The Katz Graduate School of Business has a new 3,000-square-foot financial analysis laboratory. The lab houses 58 computer stations loaded with state-of-the-art analysis software and is equipped with tote display boards, a ticker, plasma display screens and presentation technologies. The $2.3 million lab also includes technology-enhanced breakout and conference rooms.
Pitt-Bradford has opened eight new tennis courts at the Kessel Athletic Complex. Four of the courts will be open to the public when not in use by UPB teams or classes.
UPB’s 144-room Howard L. Fesenmyer House will be dedicated Sept. 5. The $7.3 million, three-story residence hall brings Pitt-Bradford’s on-campus resident capacity to 800.
Despite the new dormitory, housing demands at UPB still surpass the campus’s capacity. About 20 students will be housed this fall at the Best Western Hotel in Bradford. It is the second year the campus has arranged for students to live at the hotel, moving its own furniture into the rooms and retaining drivers to shuttle students to and from campus. Administrators at UPB expect the students will be able to move on campus for the spring semester.
A Crime Scene Investigation House will enable criminal justice students to solve mock crimes. The house is set up like a regular single-family home where professors can create crime scenes and watch their students in action via a surveillance system.
UPB’s first academic building, Swarts Hall, will be rededicated Oct. 3 following a $6.4 million renovation that created new nursing labs (which will mimic a hospital), a large multimedia technology classroom and a psychology lab as well as new suites of faculty offices.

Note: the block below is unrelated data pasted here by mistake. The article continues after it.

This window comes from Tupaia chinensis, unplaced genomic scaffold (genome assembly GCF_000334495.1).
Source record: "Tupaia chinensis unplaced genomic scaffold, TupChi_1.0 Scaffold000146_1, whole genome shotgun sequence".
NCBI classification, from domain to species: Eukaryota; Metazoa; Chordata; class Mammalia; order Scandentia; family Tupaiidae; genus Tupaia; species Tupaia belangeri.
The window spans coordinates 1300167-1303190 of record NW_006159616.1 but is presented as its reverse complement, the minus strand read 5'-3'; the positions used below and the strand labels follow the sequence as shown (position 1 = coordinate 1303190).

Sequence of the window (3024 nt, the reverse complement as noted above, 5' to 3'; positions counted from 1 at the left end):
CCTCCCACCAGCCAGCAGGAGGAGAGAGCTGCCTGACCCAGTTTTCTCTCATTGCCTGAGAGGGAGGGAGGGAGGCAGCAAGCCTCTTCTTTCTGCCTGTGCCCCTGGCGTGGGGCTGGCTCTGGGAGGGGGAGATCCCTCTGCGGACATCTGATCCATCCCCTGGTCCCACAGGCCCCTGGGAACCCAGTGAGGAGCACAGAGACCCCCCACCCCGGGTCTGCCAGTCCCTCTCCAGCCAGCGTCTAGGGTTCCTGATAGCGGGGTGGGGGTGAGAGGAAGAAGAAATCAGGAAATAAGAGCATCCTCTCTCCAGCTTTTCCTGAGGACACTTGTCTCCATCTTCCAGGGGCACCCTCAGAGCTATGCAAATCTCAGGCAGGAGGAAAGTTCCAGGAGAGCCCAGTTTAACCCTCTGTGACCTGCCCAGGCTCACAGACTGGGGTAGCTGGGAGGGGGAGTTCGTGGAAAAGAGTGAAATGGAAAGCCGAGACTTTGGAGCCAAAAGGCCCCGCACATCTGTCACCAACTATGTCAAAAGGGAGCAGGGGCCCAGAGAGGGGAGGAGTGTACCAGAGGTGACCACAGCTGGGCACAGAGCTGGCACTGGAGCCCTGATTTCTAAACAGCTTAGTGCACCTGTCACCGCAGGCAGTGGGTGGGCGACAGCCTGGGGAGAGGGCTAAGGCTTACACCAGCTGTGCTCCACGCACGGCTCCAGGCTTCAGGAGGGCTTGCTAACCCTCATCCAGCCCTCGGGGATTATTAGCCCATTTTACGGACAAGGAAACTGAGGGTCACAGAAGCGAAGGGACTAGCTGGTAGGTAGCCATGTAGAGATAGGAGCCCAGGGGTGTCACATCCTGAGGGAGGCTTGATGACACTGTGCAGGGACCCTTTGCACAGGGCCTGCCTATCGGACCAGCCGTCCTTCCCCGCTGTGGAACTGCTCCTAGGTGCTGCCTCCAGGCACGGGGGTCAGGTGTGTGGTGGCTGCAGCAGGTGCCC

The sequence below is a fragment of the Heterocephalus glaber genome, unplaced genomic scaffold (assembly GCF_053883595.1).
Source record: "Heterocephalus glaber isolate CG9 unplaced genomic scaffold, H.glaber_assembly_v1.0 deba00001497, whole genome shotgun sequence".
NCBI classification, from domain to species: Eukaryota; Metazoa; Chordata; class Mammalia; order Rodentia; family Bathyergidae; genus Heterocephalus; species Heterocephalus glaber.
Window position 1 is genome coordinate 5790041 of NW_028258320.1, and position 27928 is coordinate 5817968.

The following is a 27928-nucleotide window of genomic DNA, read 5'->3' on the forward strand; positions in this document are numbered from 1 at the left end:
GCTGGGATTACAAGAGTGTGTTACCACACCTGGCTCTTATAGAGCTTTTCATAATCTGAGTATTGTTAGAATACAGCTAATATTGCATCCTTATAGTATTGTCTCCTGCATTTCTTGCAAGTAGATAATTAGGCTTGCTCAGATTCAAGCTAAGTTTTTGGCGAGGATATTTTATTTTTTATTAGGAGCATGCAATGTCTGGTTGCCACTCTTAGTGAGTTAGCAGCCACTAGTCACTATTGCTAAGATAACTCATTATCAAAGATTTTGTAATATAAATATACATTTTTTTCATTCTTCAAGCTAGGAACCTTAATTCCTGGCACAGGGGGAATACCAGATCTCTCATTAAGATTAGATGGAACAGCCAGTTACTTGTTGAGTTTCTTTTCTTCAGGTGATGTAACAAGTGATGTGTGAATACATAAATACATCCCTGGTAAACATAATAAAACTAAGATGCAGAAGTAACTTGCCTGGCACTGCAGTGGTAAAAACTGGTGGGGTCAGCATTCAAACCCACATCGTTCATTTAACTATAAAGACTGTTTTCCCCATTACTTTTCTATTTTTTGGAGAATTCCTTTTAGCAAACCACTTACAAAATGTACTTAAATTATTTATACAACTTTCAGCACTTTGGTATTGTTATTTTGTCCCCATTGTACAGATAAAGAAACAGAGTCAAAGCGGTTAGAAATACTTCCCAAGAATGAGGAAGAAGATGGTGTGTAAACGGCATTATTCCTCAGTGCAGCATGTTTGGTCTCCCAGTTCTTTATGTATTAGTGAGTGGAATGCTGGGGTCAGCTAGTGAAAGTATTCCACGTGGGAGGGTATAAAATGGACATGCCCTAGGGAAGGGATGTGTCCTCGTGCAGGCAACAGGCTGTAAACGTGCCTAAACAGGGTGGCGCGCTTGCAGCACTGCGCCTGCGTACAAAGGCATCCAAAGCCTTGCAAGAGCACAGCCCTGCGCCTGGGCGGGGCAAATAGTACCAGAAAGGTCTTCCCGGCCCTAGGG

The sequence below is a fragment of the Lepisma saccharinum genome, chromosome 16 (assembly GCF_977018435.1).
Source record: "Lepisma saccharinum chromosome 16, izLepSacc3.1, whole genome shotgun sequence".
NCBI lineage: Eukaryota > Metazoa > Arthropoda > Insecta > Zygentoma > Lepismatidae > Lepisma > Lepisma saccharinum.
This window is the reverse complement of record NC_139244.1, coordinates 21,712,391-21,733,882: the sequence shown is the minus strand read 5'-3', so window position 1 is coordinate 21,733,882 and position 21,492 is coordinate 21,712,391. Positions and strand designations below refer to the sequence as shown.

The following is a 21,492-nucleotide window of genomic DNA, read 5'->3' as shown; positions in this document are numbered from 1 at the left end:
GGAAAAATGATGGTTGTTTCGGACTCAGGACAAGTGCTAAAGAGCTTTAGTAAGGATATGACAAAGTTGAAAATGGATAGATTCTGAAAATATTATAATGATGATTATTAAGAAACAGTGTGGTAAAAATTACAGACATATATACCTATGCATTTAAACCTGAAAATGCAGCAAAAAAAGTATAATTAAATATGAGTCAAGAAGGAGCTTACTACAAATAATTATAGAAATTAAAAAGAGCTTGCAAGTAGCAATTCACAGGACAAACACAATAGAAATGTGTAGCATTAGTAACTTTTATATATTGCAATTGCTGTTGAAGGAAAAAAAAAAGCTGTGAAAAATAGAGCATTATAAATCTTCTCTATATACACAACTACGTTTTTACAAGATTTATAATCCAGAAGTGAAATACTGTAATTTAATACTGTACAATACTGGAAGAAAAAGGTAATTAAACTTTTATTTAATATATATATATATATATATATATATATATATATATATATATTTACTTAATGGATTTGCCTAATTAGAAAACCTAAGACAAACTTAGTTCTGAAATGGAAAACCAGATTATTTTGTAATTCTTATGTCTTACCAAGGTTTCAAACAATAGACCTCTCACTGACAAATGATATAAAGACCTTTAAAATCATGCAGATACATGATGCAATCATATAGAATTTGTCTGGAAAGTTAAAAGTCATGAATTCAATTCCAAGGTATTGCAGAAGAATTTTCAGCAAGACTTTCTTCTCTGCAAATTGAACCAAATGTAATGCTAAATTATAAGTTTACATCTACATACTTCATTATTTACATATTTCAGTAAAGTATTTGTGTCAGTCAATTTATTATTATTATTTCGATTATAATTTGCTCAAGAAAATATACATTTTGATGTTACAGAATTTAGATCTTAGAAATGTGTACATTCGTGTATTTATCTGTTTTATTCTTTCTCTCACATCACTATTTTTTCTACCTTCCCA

The School of Dental Medicine plans to dedicate the expanded Center for Patients With Special Needs on Sept. 12. The event in Salk Hall is to include the ceremonial passing of a key by dental school Dean Thomas W. Braun to center director Erik Scheifele, head of Pitt’s pediatric dentistry residency program.
The expanded facility on the third floor of Salk Hall has six treatment rooms including two private treatment areas equipped for general anesthesia, a recovery area for sedation and anesthesia patients and a dedicated waiting and reception area.
The Swanson School of Engineering will pay tribute to former faculty member and industrial engineering department chair Albert G. Holzman in an Oct. 3 event dedicating the new Holzman Learning Center. The 4,000-square-foot classroom in Benedum Hall was funded through donations from more than 200 industrial engineering alumni and friends.
Ground is scheduled to be broken in October for a new fitness center and renovations to athletics facilities at Pitt-Greensburg.
Renovations and upgrades are planned in the Health Sciences Library System. The Falk Library Rare Book Room will be renovated with new climate controls and lighting to protect the fragile materials from deterioration.
A new conference room for library instruction and for use by other groups will be built in the UPMC Shadyside library.